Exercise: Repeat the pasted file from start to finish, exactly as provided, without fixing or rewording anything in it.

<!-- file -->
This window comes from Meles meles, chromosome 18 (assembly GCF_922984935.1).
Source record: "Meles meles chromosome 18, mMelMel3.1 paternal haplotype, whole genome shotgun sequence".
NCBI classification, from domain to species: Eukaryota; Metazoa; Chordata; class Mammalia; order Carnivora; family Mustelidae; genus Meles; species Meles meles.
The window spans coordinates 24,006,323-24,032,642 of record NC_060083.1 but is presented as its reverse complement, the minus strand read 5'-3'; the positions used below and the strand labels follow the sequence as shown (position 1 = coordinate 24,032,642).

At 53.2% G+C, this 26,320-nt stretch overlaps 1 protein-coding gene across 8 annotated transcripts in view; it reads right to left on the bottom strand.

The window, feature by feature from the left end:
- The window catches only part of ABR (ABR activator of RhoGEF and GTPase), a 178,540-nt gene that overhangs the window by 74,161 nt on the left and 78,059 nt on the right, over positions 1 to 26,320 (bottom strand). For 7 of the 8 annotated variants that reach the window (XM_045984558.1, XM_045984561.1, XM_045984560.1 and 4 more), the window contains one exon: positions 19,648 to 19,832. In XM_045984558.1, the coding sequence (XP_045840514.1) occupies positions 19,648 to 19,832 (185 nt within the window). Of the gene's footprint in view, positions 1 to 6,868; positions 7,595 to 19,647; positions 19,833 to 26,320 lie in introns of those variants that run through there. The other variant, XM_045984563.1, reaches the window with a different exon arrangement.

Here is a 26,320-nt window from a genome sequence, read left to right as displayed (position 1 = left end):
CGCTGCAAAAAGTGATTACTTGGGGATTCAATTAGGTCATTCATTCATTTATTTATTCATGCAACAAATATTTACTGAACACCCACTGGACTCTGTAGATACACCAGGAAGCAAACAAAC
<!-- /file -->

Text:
This window comes from Meles meles, chromosome 18 (assembly GCF_922984935.1).
Source record: "Meles meles chromosome 18, mMelMel3.1 paternal haplotype, whole genome shotgun sequence".
NCBI classification, from domain to species: Eukaryota; Metazoa; Chordata; class Mammalia; order Carnivora; family Mustelidae; genus Meles; species Meles meles.
The window spans coordinates 24,006,323-24,032,642 of record NC_060083.1 but is presented as its reverse complement, the minus strand read 5'-3'; the positions used below and the strand labels follow the sequence as shown (position 1 = coordinate 24,032,642).

At 53.2% G+C, this 26,320-nt stretch overlaps 1 protein-coding gene across 8 annotated transcripts in view; it reads right to left on the bottom strand.

The window, feature by feature from the left end:
- The window catches only part of ABR (ABR activator of RhoGEF and GTPase), a 178,540-nt gene that overhangs the window by 74,161 nt on the left and 78,059 nt on the right, over positions 1 to 26,320 (bottom strand). For 7 of the 8 annotated variants that reach the window (XM_045984558.1, XM_045984561.1, XM_045984560.1 and 4 more), the window contains one exon: positions 19,648 to 19,832. In XM_045984558.1, the coding sequence (XP_045840514.1) occupies positions 19,648 to 19,832 (185 nt within the window). Of the gene's footprint in view, positions 1 to 6,868; positions 7,595 to 19,647; positions 19,833 to 26,320 lie in introns of those variants that run through there. The other variant, XM_045984563.1, reaches the window with a different exon arrangement.

Here is a 26,320-nt window from a genome sequence, read left to right as displayed (position 1 = left end):
CGCTGCAAAAAGTGATTACTTGGGGATTCAATTAGGTCATTCATTCATTTATTTATTCATGCAACAAATATTTACTGAACACCCACTGGACTCTGTAGATACACCAGGAAGCAAACAAAC